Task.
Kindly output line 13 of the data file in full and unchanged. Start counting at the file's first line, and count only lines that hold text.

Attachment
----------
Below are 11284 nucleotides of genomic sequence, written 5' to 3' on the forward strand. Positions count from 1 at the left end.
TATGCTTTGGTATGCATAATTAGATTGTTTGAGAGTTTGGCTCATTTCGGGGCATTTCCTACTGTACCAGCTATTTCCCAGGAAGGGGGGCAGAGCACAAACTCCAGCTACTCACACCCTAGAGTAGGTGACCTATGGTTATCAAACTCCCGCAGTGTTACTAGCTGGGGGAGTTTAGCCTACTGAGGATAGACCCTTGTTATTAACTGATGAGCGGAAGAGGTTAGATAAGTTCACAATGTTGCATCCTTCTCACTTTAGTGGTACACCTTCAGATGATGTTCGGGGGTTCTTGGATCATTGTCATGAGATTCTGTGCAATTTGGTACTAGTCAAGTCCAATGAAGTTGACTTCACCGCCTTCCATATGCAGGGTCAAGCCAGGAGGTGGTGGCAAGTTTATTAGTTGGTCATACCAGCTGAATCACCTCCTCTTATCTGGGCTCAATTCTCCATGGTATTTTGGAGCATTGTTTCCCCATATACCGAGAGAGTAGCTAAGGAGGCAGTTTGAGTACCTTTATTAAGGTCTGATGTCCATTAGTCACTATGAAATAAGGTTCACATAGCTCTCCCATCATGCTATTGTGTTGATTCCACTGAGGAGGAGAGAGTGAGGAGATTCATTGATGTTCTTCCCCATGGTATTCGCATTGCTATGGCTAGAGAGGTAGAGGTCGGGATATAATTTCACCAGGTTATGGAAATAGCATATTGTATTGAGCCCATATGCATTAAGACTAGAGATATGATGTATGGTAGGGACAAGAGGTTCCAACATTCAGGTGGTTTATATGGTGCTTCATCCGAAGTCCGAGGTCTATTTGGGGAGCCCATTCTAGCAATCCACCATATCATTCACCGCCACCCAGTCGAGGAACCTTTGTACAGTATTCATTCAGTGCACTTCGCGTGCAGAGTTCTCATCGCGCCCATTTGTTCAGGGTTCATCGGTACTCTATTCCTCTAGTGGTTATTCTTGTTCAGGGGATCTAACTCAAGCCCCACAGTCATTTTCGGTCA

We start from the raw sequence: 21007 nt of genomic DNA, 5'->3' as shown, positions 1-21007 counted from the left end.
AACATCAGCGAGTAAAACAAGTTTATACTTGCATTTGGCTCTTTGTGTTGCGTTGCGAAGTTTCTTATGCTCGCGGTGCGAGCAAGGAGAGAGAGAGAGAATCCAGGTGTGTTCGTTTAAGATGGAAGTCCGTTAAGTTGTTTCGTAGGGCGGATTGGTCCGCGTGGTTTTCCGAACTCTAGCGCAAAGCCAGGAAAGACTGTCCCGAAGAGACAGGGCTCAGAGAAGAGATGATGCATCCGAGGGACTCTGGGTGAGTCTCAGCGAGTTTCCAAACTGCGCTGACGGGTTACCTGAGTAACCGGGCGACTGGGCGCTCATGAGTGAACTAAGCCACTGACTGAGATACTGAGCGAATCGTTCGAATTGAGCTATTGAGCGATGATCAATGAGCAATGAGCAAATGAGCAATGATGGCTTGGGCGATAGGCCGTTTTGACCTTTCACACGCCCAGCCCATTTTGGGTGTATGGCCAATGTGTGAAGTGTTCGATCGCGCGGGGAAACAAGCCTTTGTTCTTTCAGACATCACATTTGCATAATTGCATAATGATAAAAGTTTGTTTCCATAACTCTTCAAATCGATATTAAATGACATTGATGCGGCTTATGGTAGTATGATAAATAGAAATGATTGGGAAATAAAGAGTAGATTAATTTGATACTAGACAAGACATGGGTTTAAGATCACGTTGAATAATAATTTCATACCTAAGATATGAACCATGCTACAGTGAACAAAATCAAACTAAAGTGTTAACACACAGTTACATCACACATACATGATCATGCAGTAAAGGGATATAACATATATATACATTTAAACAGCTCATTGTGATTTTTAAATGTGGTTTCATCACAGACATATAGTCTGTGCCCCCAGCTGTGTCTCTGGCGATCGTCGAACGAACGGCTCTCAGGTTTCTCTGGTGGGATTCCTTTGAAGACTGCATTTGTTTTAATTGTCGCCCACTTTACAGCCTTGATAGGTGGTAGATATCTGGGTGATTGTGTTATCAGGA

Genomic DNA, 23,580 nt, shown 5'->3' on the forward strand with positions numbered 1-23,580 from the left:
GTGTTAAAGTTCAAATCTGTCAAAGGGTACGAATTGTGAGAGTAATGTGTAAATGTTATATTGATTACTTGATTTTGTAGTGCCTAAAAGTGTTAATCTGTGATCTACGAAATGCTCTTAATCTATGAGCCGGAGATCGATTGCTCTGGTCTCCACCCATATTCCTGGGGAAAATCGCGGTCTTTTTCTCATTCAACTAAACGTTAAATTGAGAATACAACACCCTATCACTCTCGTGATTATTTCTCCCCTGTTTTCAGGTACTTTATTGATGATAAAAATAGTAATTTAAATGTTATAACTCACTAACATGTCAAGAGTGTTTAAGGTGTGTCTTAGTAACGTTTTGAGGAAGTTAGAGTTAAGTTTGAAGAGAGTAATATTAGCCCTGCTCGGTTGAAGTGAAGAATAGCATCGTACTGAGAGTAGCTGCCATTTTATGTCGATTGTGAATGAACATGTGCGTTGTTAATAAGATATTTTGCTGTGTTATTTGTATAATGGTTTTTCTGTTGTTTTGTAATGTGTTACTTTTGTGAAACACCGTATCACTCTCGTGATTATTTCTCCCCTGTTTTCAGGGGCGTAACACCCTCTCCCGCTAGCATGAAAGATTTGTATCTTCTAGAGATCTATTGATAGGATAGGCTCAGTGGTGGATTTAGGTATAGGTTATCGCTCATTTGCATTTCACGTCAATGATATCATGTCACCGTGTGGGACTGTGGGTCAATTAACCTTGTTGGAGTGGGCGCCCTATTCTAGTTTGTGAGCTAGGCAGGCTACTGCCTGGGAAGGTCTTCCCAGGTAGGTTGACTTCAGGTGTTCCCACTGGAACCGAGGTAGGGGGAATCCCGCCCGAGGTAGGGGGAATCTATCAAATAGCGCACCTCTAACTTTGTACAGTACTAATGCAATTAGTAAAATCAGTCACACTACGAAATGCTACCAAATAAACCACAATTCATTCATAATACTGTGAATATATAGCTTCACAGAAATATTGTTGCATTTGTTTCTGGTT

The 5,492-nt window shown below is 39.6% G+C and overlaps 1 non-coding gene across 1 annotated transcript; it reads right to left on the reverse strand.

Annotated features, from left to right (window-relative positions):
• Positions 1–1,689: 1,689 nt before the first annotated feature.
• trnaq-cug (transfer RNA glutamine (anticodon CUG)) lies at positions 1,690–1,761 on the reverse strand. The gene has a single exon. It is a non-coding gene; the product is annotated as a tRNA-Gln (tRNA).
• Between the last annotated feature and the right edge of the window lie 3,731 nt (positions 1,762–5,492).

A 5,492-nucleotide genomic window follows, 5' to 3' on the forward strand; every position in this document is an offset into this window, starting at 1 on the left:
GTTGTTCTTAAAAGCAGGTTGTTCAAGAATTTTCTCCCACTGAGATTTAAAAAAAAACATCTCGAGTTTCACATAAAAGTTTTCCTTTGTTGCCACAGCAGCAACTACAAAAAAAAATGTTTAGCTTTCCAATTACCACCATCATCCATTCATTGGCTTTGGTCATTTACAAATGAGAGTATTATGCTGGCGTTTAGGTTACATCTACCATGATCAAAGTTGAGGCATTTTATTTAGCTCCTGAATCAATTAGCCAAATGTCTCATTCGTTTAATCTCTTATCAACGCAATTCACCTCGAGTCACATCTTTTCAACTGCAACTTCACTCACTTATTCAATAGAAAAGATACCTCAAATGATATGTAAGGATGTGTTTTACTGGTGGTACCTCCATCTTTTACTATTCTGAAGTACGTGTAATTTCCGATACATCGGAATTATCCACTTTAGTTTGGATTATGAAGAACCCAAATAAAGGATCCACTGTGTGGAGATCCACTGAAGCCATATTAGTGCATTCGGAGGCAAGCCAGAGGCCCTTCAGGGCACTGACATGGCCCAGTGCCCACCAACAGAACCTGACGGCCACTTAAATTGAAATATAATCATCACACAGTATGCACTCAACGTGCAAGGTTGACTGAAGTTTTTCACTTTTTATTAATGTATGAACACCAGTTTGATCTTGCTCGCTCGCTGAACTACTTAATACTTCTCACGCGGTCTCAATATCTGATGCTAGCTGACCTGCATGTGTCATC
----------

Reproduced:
GTTGTTCTTAAAAGCAGGTTGTTCAAGAATTTTCTCCCACTGAGATTTAAAAAAAAACATCTCGAGTTTCACATAAAAGTTTTCCTTTGTTGCCACAGCAGCAACTACAAAAAAAAATGTTTAGCTTTCCAATTACCACCATCATCCATTCATTGGCTTTGGTCATTTACAAATGAGAGTATTATGCTGGCGTTTAGGTTACATCTACCATGATCAAAGTTGAGGCATTTTATTTAGCTCCTGAATCAATTAGCCAAATGTCTCATTCGTTTAATCTCTTATCAACGCAATTCACCTCGAGTCACATCTTTTCAACTGCAACTTCACTCACTTATTCAATAGAAAAGATACCTCAAATGATATGTAAGGATGTGTTTTACTGGTGGTACCTCCATCTTTTACTATTCTGAAGTACGTGTAATTTCCGATACATCGGAATTATCCACTTTAGTTTGGATTATGAAGAACCCAAATAAAGGATCCACTGTGTGGAGATCCACTGAAGCCATATTAGTGCATTCGGAGGCAAGCCAGAGGCCCTTCAGGGCACTGACATGGCCCAGTGCCCACCAACAGAACCTGACGGCCACTTAAATTGAAATATAATCATCACACAGTATGCACTCAACGTGCAAGGTTGACTGAAGTTTTTCACTTTTTATTAATGTATGAACACCAGTTTGATCTTGCTCGCTCGCTGAACTACTTAATACTTCTCACGCGGTCTCAATATCTGATGCTAGCTGACCTGCATGTGTCATC